Song Lang : ‘NYAFF’ Review – An Ode to the Buried Emotions and Unspoken Tales
“Not knowing you’ve decided to walk away for good. Left behind an unfinished love-song…” What appears to be somewhere between Wong Kar-wai’s illustrious vision and a much-revered Farewell My Concubine, the film is designed with the utmost care for its poetic craft. At the same time, similar lines belong to the songs that echo the state of the characters in reality. Leon Le’s ‘Song Lang’ plays with this notion of drama and reality to bring about how they’re rooted in the same humane emotions.
None of the tales come out of thin air. It affirms that sentiment while presenting a mirroring reality that shows the interplay between both these worlds. And it succeeds because of the elegant narration where its inspirations are apparent but are never shadowed by the maker’s own strengths.
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The film is about two characters connected with Cải lương, a type of Vietnamese folk opera. The narrative is based in Saigan around the ’80s where Dug (Lien Binh Phat) appears to be a quiet and dominant debt-collector. He doesn’t mind what his actions might affect others until he’s paid by the borrowing party. Precisely speaking, he finishes his job without giving a thought for the repercussions. At least, that’s what it looked like from his outward persona. Until one day, where he goes to a theatre to finish a similar job and attempts to burn their clothes as they were not able to pay him back. Generally, he could prove his dominance over the other party. But here he gets opposed by an actor working there, Linh Phung (Isaac) who comes to rescue and doesn’t show any sign to be weak to be buried under the burden.
This instance leaves him in awe about Linh, not just for the courage but for standing for his own roots. It takes him back to his own childhood where his father used to work as a Cải lương musician whereas his mother was an actor in the same theatre. Coming from such background, he definitely had the required sensibilities to emote his own thoughts. But that appears to be buried under his outward fierce persona as he abandoned these artistic roots because of the troubled, lonely past. Despite, those emotions don’t take much time to come to the surface once he starts interacting with Linh. Their early encounter, which happened by accident, further blossoms into realizing how inherently similar they are despite the outward differences. Their conversation helps Dug to uncover his buried feelings and to affirm his actual identity. Meanwhile, it conveys how the emotions lived in the actual life in the past help to bring about the soul to any art.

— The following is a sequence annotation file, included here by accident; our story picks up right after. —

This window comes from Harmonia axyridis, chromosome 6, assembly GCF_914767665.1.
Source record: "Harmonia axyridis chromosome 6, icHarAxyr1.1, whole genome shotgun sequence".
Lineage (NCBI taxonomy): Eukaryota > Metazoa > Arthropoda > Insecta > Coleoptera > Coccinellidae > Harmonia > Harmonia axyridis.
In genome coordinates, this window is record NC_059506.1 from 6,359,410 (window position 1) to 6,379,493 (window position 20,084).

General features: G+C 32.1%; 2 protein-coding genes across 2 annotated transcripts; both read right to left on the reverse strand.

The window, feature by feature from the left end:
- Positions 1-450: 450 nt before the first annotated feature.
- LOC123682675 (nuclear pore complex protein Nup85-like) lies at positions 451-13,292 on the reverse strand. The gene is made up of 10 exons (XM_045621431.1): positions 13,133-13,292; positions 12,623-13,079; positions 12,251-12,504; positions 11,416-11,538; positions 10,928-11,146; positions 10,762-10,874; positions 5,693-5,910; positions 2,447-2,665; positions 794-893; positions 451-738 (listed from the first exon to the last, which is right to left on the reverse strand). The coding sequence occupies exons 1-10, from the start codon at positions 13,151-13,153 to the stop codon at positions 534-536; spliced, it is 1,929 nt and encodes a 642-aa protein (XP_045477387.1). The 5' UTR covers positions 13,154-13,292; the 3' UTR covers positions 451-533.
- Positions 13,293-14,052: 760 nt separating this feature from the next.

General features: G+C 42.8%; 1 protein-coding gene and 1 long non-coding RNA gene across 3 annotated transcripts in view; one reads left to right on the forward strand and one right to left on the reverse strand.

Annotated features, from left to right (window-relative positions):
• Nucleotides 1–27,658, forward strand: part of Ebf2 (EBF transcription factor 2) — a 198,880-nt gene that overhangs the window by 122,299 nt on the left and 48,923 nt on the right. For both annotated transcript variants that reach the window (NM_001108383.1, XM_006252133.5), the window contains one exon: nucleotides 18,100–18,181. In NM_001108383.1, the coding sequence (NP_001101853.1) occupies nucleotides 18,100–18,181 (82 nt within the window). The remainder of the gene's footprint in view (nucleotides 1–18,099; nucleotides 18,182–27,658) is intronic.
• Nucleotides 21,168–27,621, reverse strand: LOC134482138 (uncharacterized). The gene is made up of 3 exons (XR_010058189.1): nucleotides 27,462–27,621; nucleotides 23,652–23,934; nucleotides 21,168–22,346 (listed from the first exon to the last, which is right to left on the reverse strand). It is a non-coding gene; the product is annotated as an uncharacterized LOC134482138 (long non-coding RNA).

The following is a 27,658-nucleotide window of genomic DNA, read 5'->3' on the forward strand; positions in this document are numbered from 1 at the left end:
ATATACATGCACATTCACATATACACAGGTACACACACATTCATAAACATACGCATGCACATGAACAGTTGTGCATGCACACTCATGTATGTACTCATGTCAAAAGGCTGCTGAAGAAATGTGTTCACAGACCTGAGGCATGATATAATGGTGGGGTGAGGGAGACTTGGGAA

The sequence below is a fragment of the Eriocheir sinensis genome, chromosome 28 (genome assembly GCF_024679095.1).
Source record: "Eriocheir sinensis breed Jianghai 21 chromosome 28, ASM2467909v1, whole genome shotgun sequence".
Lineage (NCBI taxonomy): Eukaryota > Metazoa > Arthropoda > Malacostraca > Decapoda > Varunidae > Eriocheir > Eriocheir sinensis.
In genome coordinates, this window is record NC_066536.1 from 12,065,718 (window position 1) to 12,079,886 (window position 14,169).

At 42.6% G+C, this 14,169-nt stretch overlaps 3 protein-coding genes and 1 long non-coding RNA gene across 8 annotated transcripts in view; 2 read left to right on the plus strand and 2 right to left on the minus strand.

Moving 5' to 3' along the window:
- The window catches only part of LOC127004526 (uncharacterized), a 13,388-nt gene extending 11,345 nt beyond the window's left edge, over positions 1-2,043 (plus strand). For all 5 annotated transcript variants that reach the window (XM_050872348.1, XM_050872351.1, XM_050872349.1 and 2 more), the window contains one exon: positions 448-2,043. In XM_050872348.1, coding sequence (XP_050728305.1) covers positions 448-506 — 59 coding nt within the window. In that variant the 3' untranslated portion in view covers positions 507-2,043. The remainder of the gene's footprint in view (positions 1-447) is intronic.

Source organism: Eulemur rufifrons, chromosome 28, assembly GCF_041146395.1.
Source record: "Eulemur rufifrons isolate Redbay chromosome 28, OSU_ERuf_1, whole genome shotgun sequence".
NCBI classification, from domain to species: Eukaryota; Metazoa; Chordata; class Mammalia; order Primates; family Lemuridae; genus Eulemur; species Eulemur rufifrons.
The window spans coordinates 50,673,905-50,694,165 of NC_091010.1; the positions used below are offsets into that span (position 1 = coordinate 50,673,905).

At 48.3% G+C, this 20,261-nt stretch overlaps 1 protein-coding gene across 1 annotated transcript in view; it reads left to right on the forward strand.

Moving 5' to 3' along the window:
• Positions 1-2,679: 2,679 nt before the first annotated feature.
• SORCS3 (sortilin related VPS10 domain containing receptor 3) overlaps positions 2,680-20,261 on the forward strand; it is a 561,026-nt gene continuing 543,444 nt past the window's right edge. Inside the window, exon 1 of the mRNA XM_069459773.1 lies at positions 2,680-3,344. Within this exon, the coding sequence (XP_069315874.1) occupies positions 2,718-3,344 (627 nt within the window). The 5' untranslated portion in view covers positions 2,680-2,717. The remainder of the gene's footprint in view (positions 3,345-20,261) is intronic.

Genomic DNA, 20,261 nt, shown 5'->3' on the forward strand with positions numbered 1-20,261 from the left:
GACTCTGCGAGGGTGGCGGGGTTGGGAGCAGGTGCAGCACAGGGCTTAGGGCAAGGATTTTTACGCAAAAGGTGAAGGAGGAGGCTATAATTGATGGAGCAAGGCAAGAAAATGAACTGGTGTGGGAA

While narrating all of this never does the film tries to preach or manipulate to engage us. Sure the internal conflict might feel slightly rushed, but it never feels contrived. Besides, the film is filled with exquisite visuals which are elaborately designed to mirror the character’s real emotions. Whether it’s a feeling of alienation or abandonment or a simple moment of joy, it reflects through the lucid imagery. The lights are carefully handled to convey the difference between a theatre and a rainy night, while never overpowering its own existence. Besides, the color palette is kept constant which keeps the tone intact throughout the film. The music which plays in the background, apart from the theatre scenes, makes the viewer constantly engaged with the psyche of the characters. As a result, the overall mood of the film is handled with precision. Even when it has a theatrical feel besides the actual scenes, it is completely aware of its purpose.
The individual performance by the lead actors Lien Binh Phat and Issac stand out just as much as their excellent chemistry. Lien Binh Phat excels with his understated performance while in the theatrical turn, Issac effortlessly complements his performance. The film surely looks like a love-letter from the director who shares past with the era that the film is depicting.
As a result of the director’s intentions, the craft elevates an already beautiful script where film’s melodramatic moments never seem plastic or even artsy. And his genuine efforts with just a debut feature are more than rewarding.